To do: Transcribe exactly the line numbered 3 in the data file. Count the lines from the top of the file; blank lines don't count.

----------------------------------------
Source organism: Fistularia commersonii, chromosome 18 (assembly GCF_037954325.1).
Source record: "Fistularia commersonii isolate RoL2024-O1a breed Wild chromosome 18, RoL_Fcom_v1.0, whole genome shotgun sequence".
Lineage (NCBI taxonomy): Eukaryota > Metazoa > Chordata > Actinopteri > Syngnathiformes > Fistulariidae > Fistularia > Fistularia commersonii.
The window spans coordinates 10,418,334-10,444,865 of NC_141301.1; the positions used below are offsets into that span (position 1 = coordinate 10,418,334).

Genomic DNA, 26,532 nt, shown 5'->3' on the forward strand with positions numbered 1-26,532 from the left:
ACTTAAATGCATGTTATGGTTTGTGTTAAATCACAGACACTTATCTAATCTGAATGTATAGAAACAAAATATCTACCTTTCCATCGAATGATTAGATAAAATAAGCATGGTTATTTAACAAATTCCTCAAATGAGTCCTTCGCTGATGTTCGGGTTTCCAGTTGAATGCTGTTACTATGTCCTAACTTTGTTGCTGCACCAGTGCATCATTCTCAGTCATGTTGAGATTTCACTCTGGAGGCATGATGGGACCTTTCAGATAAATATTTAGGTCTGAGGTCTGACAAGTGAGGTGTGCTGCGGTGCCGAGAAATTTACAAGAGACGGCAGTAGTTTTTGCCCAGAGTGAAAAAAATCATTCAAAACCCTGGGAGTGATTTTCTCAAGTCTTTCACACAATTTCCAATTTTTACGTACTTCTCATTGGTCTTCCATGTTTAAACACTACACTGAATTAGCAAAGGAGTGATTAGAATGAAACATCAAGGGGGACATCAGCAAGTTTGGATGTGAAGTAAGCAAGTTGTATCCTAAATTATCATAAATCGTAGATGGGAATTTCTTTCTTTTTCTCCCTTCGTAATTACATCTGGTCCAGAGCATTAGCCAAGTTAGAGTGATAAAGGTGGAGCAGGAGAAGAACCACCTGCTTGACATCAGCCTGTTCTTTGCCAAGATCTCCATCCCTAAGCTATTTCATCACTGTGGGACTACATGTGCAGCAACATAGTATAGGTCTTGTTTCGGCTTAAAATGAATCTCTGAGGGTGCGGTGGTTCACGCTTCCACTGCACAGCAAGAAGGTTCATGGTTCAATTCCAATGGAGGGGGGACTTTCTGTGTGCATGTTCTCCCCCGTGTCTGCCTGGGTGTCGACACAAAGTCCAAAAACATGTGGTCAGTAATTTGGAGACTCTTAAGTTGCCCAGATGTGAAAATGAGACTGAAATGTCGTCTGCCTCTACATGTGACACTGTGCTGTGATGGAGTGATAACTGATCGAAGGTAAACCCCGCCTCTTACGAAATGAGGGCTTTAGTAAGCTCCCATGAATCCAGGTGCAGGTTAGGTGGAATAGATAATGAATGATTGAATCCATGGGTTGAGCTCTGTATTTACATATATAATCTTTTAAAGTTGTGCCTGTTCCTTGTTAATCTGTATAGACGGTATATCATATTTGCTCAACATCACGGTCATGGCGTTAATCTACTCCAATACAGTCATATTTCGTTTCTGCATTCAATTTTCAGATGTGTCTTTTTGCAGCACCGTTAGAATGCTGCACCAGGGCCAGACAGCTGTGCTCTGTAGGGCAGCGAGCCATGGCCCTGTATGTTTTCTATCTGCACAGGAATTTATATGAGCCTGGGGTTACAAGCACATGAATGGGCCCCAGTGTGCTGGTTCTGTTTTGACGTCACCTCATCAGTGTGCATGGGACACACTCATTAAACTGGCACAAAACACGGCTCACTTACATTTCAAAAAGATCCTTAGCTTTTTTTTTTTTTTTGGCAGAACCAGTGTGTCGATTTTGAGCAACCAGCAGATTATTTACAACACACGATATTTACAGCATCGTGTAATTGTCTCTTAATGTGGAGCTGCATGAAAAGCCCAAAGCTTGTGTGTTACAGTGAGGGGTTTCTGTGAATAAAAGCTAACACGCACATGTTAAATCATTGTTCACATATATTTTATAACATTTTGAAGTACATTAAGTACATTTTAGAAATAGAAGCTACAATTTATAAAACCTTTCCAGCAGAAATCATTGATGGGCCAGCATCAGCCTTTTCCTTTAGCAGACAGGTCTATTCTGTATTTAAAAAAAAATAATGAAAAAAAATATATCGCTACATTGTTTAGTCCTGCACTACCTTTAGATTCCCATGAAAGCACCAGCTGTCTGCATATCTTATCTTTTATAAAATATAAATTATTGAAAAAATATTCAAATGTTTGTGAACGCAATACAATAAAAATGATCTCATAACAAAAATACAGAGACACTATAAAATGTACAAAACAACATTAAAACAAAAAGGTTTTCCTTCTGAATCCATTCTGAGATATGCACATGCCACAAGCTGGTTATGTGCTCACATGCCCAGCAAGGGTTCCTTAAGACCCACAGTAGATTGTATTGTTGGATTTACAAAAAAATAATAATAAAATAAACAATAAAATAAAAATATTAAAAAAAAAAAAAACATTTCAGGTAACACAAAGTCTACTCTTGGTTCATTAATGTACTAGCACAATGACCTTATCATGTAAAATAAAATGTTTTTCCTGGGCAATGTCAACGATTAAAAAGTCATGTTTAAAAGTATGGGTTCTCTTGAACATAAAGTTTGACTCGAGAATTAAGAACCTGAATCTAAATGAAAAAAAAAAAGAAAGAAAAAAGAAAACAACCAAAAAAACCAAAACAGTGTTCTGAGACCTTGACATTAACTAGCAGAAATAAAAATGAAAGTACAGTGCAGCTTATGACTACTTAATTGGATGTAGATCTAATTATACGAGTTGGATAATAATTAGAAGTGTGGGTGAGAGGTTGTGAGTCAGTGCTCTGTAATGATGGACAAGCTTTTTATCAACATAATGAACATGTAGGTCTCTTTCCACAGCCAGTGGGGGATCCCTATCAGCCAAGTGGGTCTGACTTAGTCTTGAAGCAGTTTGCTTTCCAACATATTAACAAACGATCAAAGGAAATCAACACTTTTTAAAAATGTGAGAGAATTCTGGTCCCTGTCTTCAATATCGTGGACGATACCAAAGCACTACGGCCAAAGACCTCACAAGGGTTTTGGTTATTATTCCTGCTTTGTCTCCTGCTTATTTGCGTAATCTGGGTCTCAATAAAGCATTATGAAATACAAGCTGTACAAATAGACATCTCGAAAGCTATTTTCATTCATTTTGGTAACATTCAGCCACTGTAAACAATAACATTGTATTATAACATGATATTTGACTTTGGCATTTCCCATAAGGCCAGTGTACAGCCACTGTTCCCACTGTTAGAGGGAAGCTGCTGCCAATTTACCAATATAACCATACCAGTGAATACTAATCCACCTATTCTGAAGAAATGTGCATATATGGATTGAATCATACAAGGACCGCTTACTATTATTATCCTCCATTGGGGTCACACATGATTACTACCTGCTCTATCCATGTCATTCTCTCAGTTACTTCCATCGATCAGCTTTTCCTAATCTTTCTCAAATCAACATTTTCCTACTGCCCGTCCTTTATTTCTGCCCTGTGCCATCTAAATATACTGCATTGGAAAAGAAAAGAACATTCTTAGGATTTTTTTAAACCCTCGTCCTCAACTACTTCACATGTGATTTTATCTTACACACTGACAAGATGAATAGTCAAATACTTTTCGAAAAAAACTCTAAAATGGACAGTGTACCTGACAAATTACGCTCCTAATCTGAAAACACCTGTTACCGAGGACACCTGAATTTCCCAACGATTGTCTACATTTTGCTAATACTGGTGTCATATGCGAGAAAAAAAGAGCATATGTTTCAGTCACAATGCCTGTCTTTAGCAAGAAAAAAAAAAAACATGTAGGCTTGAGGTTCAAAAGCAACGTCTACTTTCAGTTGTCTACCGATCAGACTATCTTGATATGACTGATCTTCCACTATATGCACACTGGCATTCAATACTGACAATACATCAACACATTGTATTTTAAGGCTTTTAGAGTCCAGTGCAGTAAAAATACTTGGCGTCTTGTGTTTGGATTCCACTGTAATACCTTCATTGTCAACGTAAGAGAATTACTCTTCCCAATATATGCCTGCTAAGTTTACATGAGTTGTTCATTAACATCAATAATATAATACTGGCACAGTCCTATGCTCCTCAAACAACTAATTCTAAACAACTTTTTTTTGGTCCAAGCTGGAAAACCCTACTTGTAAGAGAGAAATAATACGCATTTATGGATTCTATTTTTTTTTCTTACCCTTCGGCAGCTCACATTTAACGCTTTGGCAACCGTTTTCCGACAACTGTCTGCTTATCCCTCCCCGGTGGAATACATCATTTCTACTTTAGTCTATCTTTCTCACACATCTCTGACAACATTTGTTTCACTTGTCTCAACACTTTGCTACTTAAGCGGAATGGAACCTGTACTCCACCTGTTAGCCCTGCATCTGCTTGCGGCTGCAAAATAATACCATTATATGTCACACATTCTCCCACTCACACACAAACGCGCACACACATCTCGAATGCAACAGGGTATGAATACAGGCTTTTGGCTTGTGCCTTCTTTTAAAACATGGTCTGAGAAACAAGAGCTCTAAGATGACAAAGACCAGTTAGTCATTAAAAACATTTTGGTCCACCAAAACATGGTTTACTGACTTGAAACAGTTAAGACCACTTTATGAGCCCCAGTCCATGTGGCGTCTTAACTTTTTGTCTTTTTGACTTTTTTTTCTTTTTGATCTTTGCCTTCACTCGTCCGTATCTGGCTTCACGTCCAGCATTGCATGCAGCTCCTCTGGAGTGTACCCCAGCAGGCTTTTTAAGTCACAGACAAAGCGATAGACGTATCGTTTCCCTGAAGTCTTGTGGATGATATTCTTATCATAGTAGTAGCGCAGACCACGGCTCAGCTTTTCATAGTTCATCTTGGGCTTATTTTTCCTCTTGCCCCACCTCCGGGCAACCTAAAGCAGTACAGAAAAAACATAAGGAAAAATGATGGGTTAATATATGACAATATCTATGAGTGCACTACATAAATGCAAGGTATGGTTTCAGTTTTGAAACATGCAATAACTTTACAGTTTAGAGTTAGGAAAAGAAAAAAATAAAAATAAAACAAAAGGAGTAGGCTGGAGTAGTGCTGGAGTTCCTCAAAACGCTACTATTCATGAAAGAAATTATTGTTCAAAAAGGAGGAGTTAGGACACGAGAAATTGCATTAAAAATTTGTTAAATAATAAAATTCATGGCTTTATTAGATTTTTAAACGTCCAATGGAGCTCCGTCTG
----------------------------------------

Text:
Lineage (NCBI taxonomy): Eukaryota > Metazoa > Chordata > Actinopteri > Syngnathiformes > Fistulariidae > Fistularia > Fistularia commersonii.